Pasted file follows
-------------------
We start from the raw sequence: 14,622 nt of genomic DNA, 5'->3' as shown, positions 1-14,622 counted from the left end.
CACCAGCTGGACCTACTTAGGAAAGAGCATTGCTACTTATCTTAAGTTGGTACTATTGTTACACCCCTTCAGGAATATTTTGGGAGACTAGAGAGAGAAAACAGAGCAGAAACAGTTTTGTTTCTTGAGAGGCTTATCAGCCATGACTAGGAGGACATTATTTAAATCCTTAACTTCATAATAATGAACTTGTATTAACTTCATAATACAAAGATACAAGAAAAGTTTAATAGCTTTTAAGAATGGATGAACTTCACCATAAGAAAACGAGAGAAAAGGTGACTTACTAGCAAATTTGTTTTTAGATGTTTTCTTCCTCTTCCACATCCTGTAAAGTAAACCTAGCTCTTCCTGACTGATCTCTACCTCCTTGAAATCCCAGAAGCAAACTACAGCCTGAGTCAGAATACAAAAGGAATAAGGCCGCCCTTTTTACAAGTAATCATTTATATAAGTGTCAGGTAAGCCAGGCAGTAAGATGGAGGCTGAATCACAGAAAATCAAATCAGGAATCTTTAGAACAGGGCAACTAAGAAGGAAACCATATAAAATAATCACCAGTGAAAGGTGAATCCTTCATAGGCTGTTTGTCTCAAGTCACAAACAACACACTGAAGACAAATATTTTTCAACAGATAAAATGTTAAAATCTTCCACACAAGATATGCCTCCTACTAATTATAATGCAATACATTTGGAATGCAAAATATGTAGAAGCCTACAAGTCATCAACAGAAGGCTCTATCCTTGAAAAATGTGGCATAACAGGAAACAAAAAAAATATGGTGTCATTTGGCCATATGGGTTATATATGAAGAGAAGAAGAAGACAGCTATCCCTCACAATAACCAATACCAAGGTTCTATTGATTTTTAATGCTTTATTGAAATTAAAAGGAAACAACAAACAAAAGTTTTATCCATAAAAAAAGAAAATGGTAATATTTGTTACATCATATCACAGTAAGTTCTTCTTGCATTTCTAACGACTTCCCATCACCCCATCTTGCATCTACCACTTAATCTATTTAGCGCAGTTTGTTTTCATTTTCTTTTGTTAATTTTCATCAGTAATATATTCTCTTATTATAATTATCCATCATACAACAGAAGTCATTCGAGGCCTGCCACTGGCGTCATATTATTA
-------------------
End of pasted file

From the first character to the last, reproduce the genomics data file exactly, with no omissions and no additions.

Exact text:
We start from the raw sequence: 14,622 nt of genomic DNA, 5'->3' as shown, positions 1-14,622 counted from the left end.
CACCAGCTGGACCTACTTAGGAAAGAGCATTGCTACTTATCTTAAGTTGGTACTATTGTTACACCCCTTCAGGAATATTTTGGGAGACTAGAGAGAGAAAACAGAGCAGAAACAGTTTTGTTTCTTGAGAGGCTTATCAGCCATGACTAGGAGGACATTATTTAAATCCTTAACTTCATAATAATGAACTTGTATTAACTTCATAATACAAAGATACAAGAAAAGTTTAATAGCTTTTAAGAATGGATGAACTTCACCATAAGAAAACGAGAGAAAAGGTGACTTACTAGCAAATTTGTTTTTAGATGTTTTCTTCCTCTTCCACATCCTGTAAAGTAAACCTAGCTCTTCCTGACTGATCTCTACCTCCTTGAAATCCCAGAAGCAAACTACAGCCTGAGTCAGAATACAAAAGGAATAAGGCCGCCCTTTTTACAAGTAATCATTTATATAAGTGTCAGGTAAGCCAGGCAGTAAGATGGAGGCTGAATCACAGAAAATCAAATCAGGAATCTTTAGAACAGGGCAACTAAGAAGGAAACCATATAAAATAATCACCAGTGAAAGGTGAATCCTTCATAGGCTGTTTGTCTCAAGTCACAAACAACACACTGAAGACAAATATTTTTCAACAGATAAAATGTTAAAATCTTCCACACAAGATATGCCTCCTACTAATTATAATGCAATACATTTGGAATGCAAAATATGTAGAAGCCTACAAGTCATCAACAGAAGGCTCTATCCTTGAAAAATGTGGCATAACAGGAAACAAAAAAAATATGGTGTCATTTGGCCATATGGGTTATATATGAAGAGAAGAAGAAGACAGCTATCCCTCACAATAACCAATACCAAGGTTCTATTGATTTTTAATGCTTTATTGAAATTAAAAGGAAACAACAAACAAAAGTTTTATCCATAAAAAAAGAAAATGGTAATATTTGTTACATCATATCACAGTAAGTTCTTCTTGCATTTCTAACGACTTCCCATCACCCCATCTTGCATCTACCACTTAATCTATTTAGCGCAGTTTGTTTTCATTTTCTTTTGTTAATTTTCATCAGTAATATATTCTCTTATTATAATTATCCATCATACAACAGAAGTCATTCGAGGCCTGCCACTGGCGTCATATTATTA